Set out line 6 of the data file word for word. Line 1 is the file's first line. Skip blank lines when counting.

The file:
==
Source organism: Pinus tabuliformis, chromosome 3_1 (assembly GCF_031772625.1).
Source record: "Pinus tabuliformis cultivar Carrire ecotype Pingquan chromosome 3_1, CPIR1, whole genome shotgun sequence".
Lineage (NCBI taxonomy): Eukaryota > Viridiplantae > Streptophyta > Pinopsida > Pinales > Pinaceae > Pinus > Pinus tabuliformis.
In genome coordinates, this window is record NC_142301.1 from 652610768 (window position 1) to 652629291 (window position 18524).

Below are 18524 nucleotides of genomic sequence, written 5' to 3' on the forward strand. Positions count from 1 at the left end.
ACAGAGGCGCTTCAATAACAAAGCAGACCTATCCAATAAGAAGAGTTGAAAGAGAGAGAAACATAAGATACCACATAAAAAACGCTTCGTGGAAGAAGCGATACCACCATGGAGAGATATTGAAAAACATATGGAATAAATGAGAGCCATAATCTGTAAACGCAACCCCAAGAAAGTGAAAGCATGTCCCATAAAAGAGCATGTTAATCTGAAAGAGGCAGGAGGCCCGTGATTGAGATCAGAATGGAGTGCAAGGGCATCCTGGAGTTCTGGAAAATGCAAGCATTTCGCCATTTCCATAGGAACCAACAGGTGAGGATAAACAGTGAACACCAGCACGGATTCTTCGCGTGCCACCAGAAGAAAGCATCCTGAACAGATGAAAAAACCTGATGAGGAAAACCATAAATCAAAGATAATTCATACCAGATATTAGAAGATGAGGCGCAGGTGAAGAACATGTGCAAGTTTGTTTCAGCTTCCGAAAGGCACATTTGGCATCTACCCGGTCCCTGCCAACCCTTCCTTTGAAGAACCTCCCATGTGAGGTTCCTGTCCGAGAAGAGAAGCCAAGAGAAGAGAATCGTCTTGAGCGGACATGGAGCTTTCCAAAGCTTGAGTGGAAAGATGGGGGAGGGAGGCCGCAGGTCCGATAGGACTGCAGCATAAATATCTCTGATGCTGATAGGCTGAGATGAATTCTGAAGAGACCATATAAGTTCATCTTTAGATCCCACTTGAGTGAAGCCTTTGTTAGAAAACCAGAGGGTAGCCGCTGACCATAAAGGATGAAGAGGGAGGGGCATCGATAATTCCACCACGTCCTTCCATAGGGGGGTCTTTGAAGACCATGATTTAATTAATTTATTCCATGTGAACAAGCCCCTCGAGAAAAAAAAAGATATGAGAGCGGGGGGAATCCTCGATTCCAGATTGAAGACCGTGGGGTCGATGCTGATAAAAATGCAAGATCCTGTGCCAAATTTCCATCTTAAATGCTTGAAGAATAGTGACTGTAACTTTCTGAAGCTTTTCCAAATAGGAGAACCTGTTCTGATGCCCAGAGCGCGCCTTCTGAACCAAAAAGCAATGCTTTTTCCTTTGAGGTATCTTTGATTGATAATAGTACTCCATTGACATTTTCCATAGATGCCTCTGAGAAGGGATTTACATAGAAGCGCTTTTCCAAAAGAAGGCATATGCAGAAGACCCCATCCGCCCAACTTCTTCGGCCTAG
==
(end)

ACAGAGGCGCTTCAATAACAAAGCAGACCTATCCAATAAGAAGAGTTGAAAGAGAGAGAAACATAAGATACCACATAAAAAACGCTTCGTGGAAGAAGCGATACCACCATGGAGAGATATTGAAAAACATATGGAATAAATGAGAGCCATAATCTGTAAACGCAACCCCAAGAAAGTGAAAGCATGTCCCATAAAAGAGCATGTTAATCTGAAAGAGGCAGGAGGCCCGTGATTGAGATCAGAATGGAGTGCAAGGGCATCCTGGAGTTCTGGAAAATGCAAGCATTTCGCCATTTCCATAGGAACCAACAGGTGAGGATAAACAGTGAACACCAGCACGGATTCTTCGCGTGCCACCAGAAGAAAGCATCCTGAACAGATGAAAAAACCTGATGAGGAAAACCATAAATCAAAGATAATTCATACCAGATATTAGAAGATGAGGCGCAGGTGAAGAACATGTGCAAGTTTGTTTCAGCTTCCGAAAGGCACATTTGGCATCTACCCGGTCCCTGCCAACCCTTCCTTTGAAGAACCTCCCATGTGAGGTTCCTGTCCGAGAAGAGAAGCCAAGAGAAGAGAATCGTCTTGAGCGGACATGGAGCTTTCCAAAGCTTGAGTGGAAAGATGGGGGAGGGAGGCCGCAGGTCCGATAGGACTGCAGCATAAATATCTCTGATGCTGATAGGCTGAGATGAATTCTGAAGAGACCATATAAGTTCATCTTTAGATCCCACTTGAGTGAAGCCTTTGTTAGAAAACCAGAGGGTAGCCGCTGACCATAAAGGATGAAGAGGGAGGGGCATCGATAATTCCACCACGTCCTTCCATAGGGGGGTCTTTGAAGACCATGATTTAATTAATTTATTCCATGTGAACAAGCCCCTCGAGAAAAAAAAAGATATGAGAGCGGGGGGAATCCTCGATTCCAGATTGAAGACCGTGGGGTCGATGCTGATAAAAATGCAAGATCCTGTGCCAAATTTCCATCTTAAATGCTTGAAGAATAGTGACTGTAACTTTCTGAAGCTTTTCCAAATAGGAGAACCTGTTCTGATGCCCAGAGCGCGCCTTCTGAACCAAAAAGCAATGCTTTTTCCTTTGAGGTATCTTTGATTGATAATAGTACTCCATTGACATTTTCCATAGATGCCTCTGAGAAGGGATTTACATAGAAGCGCTTTTCCAAAAGAAGGCATATGCAGAAGACCCCATCCGCCCAACTTCTTCGGCCTAG